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Correspondence  |   September 2005
A New Technique for Obtaining Large-bore Peripheral Intravenous Access
Author Notes
  • York Hospital, York, Pennsylvania.
Article Information
Correspondence
Correspondence   |   September 2005
A New Technique for Obtaining Large-bore Peripheral Intravenous Access
Anesthesiology 9 2005, Vol.103, 670. doi:
Anesthesiology 9 2005, Vol.103, 670. doi:
To the Editor:—
I have devised an effective technique for placing large-bore intravenous catheters in patients considered to be “hard sticks.” The idea occurred to me after a morning of performing Bier blocks for upper extremity procedures.
After placing a tourniquet on the upper arm, the provider introduces a small-bore (20- to 24-gauge) catheter into the dorsal hand or volar wrist. Without removing the tourniquet, a volume of crystalloid (I have used 60 ml normal saline, but the volume could vary according to the circumstances) is injected via  the catheter. The saline will distend the arm veins to the point where a large-bore catheter can be placed easily.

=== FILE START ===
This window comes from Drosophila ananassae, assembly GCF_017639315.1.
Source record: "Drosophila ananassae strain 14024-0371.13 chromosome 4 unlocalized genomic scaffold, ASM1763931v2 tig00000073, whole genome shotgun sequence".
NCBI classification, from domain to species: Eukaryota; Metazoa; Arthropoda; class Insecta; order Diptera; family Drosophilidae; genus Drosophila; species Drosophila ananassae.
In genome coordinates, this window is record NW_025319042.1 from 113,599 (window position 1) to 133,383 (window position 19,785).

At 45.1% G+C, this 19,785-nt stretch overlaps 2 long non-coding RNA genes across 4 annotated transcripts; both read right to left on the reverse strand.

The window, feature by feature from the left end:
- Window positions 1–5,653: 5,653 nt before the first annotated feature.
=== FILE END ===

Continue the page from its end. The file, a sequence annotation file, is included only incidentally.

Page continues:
I recently applied this technique in the case of a patient with a known placenta accreta who was scheduled to undergo cesarean delivery. She seemed to have poor peripheral venous access, so I distended the veins in her right arm by injecting saline via  a 20-gauge catheter in the back of her hand. I had no trouble placing an 18-gauge catheter in her “intern's vein.” I was then able to change the catheter via  Seldinger technique to an 8.5-French Rapid Infusion Catheter (Arrow International, Inc., Reading, PA). The patient was thus spared the risks associated with central venous catheter placement.
York Hospital, York, Pennsylvania.